Growing up, as a treat, my mom would take me to the Konditori in Pasadena,
California on South Lake Ave. for breakfast, when I would have their
wonderful thin Swedish pancakes with lingon berries, or for lunch when I
would have one of their beautiful open-faced sandwiches followed by the most
delicious dessert afterwards consisting of a crisp light meringue base
filled with whipped cream into which had been folded fresh strawberries and
tiny pineapple chunks. I can lo longer remember the name of the dessert,
and I imagine it would be easy enough to reconstruct, but I would love to
know the name of it! Please help. :o)
I had little success finding much about Konditori in Pasadena or about their
desserts. I found that there are Swedish Coffee Shops with that name in many
places, including NYC and Brooklyn and in Europe. I was able to find menus
from the ones in New York, but they did not list a dessert fitting your
description. See: Konditori NYC
They list "kanel bulle" and "mazarin," but neither of those is like your description.
With so many places called "Konditori", I thought it might be a chain, but
that's not at all a certainty because in Swedish, "konditori" simply means
"coffee shop" or "bakery" or "café." In the few reviews and message board
discussions of "Konditori" in Pasadena, I found no mention of the pastry
that you describe. Most of the discussion was about the pancakes. I searched
for any Swedish pastry fitting your description, but I came up empty.
All I can do is post this on my site in the hope that one of my readers
knows this pastry and will send the name.
Sent: Sunday, October 20, 2013 2:37 PM
Subject: Swiss Chalet, Buffalo, NY Chicken Dipping Sauce
Dear Uncle Phaedrus,
I recently came upon your website. I'd be so happy if you could find this recipe:
Long ago, in the 1960's, when I was a college student at Buffalo State, my classmates and I used to frequent a little chicken house
called the Swiss Chalet in downtown Buffalo. Not only was their chicken tasty, tender and juicy, but they served it with a dipping
sauce that was out of this world. ! ! It was a little sweet, a little salty and full of flavor. I still remember its fabulous
deliciousness and crave it to this day!
It was NOT a BBQ sauce and did not have a catsup or tomato base. Not as thick as catsup or thin as broth, altho it seemed to have a
chicken broth base. It was light brown, rather like a highly-flavored, slightly sweet, thin gravy. Whatever its makeup, I have never
tasted another like it.
That original restaurant is long-gone. Another named Swiss Chalet is in the Buffalo area, but I don't think they have a connection.
My daughter, traveling through Buffalo a few years ago, and remembering my glowing remembrances of that lovely sauce, stopped in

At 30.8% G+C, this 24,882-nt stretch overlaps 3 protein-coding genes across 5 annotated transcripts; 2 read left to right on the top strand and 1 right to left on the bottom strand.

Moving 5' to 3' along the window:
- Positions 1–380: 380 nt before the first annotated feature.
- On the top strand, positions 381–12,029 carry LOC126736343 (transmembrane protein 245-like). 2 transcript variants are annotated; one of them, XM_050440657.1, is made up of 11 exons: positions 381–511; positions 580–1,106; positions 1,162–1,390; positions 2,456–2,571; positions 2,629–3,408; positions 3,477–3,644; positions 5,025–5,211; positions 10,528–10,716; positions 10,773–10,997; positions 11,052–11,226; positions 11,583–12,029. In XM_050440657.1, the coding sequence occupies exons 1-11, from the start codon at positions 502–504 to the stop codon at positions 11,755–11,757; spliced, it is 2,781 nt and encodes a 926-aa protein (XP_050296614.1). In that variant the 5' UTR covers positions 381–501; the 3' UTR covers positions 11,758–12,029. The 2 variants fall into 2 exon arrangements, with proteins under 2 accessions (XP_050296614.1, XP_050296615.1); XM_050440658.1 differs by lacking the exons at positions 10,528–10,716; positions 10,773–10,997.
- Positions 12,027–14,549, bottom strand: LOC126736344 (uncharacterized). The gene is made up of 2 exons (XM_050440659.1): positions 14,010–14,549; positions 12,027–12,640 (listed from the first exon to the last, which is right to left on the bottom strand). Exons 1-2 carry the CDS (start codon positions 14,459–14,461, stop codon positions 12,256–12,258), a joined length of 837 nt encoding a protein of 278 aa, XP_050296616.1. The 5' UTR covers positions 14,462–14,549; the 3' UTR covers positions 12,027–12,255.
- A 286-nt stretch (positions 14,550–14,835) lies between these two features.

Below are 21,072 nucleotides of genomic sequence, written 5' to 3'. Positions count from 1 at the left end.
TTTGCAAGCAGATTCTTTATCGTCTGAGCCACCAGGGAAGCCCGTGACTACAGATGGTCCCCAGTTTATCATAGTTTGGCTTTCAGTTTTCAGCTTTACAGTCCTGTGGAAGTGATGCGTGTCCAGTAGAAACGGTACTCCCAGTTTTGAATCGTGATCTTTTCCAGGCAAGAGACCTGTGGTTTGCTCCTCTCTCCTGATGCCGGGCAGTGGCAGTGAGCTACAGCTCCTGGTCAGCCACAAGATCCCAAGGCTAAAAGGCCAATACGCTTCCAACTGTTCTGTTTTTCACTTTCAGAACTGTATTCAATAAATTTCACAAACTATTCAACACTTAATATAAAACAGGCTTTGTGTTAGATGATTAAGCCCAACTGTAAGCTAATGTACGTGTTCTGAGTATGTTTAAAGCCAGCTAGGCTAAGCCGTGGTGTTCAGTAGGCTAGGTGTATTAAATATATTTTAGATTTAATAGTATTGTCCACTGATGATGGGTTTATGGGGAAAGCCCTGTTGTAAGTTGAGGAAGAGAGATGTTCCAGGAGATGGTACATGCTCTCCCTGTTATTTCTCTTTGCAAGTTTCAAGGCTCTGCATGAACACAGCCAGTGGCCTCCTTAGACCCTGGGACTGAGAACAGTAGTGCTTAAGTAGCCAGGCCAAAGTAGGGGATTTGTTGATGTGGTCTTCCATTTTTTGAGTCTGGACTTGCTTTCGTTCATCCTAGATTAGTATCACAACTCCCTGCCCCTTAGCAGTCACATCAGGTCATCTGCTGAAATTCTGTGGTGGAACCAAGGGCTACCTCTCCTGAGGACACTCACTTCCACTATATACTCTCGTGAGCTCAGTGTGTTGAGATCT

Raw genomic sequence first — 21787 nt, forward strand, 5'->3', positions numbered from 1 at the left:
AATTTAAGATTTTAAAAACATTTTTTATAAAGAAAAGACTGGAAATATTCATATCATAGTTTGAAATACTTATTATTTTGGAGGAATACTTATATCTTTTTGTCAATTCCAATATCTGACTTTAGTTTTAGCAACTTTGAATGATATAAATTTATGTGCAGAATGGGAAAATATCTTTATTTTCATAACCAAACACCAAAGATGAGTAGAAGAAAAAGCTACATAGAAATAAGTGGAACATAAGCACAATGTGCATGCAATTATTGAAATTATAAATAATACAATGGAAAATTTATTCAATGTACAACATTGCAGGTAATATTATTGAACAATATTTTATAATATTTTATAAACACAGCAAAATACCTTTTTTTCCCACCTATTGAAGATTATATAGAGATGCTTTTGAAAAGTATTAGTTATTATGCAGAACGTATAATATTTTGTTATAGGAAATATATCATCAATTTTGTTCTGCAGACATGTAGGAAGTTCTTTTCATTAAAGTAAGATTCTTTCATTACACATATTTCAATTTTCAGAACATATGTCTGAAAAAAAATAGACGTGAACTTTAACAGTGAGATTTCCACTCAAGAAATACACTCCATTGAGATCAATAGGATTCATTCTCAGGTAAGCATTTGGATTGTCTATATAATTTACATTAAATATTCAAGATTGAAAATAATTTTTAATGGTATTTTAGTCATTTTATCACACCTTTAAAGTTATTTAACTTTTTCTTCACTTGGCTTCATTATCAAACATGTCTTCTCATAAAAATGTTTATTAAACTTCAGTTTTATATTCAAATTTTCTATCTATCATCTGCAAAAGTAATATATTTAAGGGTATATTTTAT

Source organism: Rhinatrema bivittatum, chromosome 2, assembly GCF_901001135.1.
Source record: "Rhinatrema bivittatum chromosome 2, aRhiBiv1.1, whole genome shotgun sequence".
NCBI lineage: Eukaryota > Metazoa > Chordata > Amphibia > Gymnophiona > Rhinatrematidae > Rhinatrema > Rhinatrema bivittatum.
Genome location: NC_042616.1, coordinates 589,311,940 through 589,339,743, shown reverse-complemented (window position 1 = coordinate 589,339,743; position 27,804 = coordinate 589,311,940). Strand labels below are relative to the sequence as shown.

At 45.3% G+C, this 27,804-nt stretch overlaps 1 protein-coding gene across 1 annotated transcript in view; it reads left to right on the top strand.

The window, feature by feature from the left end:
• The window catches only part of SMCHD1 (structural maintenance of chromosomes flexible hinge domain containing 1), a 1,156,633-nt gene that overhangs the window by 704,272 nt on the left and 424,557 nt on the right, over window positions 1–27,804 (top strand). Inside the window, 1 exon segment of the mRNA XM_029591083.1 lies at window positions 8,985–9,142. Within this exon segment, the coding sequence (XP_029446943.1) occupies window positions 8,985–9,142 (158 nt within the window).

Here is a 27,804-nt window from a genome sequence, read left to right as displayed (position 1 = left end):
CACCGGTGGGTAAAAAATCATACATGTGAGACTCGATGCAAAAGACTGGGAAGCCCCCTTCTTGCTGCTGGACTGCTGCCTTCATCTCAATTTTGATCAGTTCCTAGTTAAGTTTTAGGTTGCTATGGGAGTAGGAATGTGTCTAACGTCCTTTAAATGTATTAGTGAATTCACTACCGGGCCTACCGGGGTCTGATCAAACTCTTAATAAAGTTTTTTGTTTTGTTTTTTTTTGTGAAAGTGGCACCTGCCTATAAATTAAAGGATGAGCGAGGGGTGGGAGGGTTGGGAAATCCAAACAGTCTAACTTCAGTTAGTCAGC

and bought me a jar. It was NOT the same sauce......this was a spicy, kind of sour red sauce. .....NOT the Swiss Chalet chicken
dipping sauce of long ago.
I'm still alive....hopefully someone from the original little Swiss Chalet is still around also, and perhaps has privy to
its secret. What a shame if that delectable sauce is gone forever!
Many thanks for your wonderful endeavors.
“Swiss Chalet Restaurants” have been in business since 1954. They are a Canadian chain, based in Toronto. They had a few restaurants in
the US, but they have closed all of them. The last two were in Amherst and Depew, in the Buffalo area.
At one time they had up to 4 stores in the Buffalo area, including 1551 Niagara Falls Blvd in Amherst, 5205 Transit Road in Clarence,
and 4757 Transit Road in Depew. There appears to have been one on Main Street, in the former Laube’s Old Spain space, according to a
message board post.
Their website is here: Swiss Chalet
There is a Facebook page about the sauce here: Chalet Sauce
There is an article about them here: Buffalo News
Linda, I did not find any indication that the last Swiss Chalets in Buffalo were any different from the ones that were there in the 1960s.
There does not appear to be any Swiss Chalet Restaurant in Buffalo now. I also did not find any indication that their dipping sauce had
been changed since the 1960s. If it had, I would have expected to find complaints that it didn’t taste the same, and I found none. I’m not
saying that it didn’t change, but I found no indication that they had changed it. All of the mentions and recipes that I found just said
“Swiss Chalet Dipping Sauce”. None made any distinction between “old” and “new”, or “original” and “new”.
You can buy the sauce, or packets of mix to make the sauce, online at these sites:
There is a recipe on my site that I posted in 2002: 02/13/02
There is a recipe that was published in the Toronto Star years ago here: Food.com
There is yet another recipe here: Badger and Blade
All of these recipes have chicken bouillon as an ingredient. However, they also have some form of tomato - two have tomato juice and one has ketchup.
The tomato product in these recipes appears to be the source of the red color.
Sent: Sunday, October 20, 2013 10:49 PM
Subject: Cushman bakery
Is there recipe for Cushman's Chocolate Layer Cake?
When I was a 'kid' in the late 1930's I couldn't wait for that treat after
Sorry, no success with this recipe. In the years that I have been doing
this, the only Cushman's Bakery recipe that I have ever found is their